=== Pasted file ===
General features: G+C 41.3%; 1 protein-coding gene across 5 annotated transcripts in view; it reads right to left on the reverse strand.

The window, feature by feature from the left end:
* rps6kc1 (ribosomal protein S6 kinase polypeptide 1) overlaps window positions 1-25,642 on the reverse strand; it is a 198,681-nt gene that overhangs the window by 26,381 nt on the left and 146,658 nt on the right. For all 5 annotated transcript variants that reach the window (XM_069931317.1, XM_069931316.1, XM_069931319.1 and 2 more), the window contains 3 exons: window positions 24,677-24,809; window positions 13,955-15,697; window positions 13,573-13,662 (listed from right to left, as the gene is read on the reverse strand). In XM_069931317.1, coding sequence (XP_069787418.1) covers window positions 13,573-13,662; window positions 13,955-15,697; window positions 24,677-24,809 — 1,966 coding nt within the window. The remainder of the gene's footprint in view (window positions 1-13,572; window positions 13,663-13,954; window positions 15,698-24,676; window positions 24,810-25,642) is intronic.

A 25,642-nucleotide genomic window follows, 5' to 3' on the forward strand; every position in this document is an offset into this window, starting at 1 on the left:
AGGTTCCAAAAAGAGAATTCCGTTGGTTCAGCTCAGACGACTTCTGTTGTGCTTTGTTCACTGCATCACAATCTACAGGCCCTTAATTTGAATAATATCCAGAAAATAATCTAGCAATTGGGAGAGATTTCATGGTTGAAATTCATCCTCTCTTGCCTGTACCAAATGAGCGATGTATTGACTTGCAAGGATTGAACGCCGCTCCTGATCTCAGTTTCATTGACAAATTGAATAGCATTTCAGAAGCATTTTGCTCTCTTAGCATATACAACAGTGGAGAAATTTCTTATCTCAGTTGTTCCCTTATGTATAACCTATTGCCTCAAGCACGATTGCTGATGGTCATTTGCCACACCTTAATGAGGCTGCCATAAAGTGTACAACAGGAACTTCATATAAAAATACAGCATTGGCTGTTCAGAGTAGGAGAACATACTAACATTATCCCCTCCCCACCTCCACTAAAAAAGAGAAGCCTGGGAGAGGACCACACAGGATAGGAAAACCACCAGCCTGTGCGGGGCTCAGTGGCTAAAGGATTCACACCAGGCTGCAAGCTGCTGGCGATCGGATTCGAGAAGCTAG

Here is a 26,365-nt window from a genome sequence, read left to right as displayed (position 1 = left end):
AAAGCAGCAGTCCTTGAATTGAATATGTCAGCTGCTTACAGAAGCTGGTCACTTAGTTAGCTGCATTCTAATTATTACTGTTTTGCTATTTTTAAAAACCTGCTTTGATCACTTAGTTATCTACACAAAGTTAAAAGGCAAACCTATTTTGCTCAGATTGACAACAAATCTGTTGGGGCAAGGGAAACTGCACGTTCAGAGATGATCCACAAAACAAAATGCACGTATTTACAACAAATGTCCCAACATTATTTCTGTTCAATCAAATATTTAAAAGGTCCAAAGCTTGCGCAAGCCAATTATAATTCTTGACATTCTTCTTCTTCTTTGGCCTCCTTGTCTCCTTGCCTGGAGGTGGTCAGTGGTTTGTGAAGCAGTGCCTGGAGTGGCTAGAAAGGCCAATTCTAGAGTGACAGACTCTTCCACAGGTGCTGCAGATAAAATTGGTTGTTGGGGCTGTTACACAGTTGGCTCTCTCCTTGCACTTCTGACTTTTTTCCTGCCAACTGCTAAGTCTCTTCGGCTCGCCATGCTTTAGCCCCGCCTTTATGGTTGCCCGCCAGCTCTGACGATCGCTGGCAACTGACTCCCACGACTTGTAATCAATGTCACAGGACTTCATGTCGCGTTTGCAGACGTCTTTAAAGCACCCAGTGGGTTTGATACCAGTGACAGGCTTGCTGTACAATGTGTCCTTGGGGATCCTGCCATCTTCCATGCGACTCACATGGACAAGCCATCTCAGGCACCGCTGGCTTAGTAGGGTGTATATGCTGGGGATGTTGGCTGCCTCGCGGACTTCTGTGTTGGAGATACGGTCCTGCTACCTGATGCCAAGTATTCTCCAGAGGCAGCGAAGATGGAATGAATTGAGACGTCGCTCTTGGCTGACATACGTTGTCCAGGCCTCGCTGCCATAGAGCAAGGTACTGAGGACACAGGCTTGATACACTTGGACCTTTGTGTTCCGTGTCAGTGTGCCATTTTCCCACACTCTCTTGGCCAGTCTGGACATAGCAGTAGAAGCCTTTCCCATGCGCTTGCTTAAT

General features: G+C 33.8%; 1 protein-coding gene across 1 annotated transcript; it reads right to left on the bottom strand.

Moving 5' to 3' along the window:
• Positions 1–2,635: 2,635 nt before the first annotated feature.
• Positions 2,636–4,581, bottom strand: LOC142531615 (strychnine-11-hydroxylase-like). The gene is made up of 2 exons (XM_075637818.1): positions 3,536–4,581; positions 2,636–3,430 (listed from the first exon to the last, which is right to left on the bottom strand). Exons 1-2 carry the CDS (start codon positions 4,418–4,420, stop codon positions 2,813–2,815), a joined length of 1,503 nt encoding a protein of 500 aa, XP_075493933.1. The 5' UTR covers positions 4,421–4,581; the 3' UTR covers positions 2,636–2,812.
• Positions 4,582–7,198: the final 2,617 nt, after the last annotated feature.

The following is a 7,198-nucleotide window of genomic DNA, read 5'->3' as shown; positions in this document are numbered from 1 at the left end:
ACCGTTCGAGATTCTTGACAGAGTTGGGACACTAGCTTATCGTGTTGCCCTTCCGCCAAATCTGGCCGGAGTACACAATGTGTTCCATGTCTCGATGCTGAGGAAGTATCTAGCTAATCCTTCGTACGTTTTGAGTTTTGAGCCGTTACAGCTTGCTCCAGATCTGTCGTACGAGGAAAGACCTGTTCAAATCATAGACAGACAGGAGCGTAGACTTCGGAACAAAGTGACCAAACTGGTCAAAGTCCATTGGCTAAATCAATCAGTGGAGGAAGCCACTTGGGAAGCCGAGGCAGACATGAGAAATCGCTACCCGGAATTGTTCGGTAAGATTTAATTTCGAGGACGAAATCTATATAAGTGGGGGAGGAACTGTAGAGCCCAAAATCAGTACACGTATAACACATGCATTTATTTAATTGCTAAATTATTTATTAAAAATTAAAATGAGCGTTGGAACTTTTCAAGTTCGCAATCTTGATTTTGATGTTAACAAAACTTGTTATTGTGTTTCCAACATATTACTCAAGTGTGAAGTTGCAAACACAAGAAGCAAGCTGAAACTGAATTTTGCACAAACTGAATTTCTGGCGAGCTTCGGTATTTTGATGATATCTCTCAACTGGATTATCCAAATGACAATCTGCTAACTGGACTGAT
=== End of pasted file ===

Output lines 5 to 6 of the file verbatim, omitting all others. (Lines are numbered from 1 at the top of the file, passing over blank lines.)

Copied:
AGGTTCCAAAAAGAGAATTCCGTTGGTTCAGCTCAGACGACTTCTGTTGTGCTTTGTTCACTGCATCACAATCTACAGGCCCTTAATTTGAATAATATCCAGAAAATAATCTAGCAATTGGGAGAGATTTCATGGTTGAAATTCATCCTCTCTTGCCTGTACCAAATGAGCGATGTATTGACTTGCAAGGATTGAACGCCGCTCCTGATCTCAGTTTCATTGACAAATTGAATAGCATTTCAGAAGCATTTTGCTCTCTTAGCATATACAACAGTGGAGAAATTTCTTATCTCAGTTGTTCCCTTATGTATAACCTATTGCCTCAAGCACGATTGCTGATGGTCATTTGCCACACCTTAATGAGGCTGCCATAAAGTGTACAACAGGAACTTCATATAAAAATACAGCATTGGCTGTTCAGAGTAGGAGAACATACTAACATTATCCCCTCCCCACCTCCACTAAAAAAGAGAAGCCTGGGAGAGGACCACACAGGATAGGAAAACCACCAGCCTGTGCGGGGCTCAGTGGCTAAAGGATTCACACCAGGCTGCAAGCTGCTGGCGATCGGATTCGAGAAGCTAG

Here is a 26,365-nt window from a genome sequence, read left to right as displayed (position 1 = left end):